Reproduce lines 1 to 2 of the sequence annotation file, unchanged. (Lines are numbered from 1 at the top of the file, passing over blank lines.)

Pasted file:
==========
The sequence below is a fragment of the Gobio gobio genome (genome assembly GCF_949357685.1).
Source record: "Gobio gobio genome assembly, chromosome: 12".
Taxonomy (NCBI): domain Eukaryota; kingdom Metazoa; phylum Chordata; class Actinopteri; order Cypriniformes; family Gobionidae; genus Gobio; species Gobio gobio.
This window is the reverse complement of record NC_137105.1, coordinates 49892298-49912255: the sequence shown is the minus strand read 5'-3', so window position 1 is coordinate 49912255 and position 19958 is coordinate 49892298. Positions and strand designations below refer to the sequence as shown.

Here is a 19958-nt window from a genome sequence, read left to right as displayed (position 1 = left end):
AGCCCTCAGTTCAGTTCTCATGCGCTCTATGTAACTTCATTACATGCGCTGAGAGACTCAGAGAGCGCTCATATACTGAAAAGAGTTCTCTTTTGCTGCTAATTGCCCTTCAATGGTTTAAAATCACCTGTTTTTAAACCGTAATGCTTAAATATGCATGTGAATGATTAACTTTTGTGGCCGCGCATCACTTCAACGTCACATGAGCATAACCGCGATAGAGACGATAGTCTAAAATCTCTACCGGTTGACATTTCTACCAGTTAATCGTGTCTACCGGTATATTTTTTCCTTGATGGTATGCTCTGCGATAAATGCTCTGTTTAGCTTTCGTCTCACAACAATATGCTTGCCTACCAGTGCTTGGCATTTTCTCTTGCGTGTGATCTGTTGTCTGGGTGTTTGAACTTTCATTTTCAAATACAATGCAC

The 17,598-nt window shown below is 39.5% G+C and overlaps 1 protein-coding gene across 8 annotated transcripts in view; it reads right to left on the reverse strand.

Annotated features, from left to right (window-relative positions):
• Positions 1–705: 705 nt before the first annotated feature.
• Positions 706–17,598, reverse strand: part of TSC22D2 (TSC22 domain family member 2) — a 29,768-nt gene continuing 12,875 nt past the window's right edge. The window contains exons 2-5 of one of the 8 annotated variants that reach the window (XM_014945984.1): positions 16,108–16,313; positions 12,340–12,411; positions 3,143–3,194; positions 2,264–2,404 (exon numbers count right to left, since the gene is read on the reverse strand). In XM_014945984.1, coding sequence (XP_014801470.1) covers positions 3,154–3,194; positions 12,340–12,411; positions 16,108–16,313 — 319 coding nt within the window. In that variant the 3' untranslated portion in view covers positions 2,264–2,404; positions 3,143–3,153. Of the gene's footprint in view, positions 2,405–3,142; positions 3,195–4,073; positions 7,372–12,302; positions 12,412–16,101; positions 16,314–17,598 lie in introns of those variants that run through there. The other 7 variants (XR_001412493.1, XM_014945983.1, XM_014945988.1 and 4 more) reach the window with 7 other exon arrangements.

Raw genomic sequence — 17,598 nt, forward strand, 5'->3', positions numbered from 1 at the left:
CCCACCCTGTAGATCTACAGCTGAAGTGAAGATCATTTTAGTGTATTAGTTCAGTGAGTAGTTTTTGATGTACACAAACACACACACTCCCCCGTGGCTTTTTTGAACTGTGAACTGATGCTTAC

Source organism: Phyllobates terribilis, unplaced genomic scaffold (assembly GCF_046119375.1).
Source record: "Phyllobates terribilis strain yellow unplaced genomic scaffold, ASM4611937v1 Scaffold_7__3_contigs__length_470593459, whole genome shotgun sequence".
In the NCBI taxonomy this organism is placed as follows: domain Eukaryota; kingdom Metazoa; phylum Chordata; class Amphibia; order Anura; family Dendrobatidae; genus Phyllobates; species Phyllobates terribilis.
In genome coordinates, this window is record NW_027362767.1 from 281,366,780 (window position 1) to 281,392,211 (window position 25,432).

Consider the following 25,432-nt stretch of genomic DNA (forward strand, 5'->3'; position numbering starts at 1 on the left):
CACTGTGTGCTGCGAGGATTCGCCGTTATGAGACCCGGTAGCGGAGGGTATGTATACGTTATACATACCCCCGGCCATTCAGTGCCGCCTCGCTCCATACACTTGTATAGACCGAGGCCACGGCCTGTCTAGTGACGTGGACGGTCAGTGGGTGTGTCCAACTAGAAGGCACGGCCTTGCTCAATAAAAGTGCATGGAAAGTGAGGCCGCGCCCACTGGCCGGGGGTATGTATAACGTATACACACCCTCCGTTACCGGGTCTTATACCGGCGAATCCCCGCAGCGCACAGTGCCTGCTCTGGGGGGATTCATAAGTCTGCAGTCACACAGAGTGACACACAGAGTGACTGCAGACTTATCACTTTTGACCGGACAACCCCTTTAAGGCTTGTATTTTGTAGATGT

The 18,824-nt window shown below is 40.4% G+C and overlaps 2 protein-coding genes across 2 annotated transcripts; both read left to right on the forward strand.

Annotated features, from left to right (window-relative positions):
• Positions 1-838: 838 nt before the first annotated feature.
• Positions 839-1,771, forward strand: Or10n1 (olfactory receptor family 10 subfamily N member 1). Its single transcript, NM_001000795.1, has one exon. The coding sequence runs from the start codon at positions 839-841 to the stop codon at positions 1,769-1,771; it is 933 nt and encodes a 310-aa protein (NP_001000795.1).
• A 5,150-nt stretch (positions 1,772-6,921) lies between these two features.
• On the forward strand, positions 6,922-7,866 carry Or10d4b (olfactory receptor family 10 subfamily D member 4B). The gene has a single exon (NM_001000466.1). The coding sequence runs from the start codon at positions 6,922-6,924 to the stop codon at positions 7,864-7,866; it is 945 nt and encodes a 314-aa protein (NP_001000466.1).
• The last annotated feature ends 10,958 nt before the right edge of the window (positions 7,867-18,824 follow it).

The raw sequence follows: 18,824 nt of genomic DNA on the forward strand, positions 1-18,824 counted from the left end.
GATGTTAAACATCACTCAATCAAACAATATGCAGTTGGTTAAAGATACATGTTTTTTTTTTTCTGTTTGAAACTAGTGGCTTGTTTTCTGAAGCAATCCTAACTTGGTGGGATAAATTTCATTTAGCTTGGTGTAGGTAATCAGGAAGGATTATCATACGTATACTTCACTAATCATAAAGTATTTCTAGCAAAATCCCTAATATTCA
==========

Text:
The sequence below is a fragment of the Gobio gobio genome (genome assembly GCF_949357685.1).
Source record: "Gobio gobio genome assembly, chromosome: 12".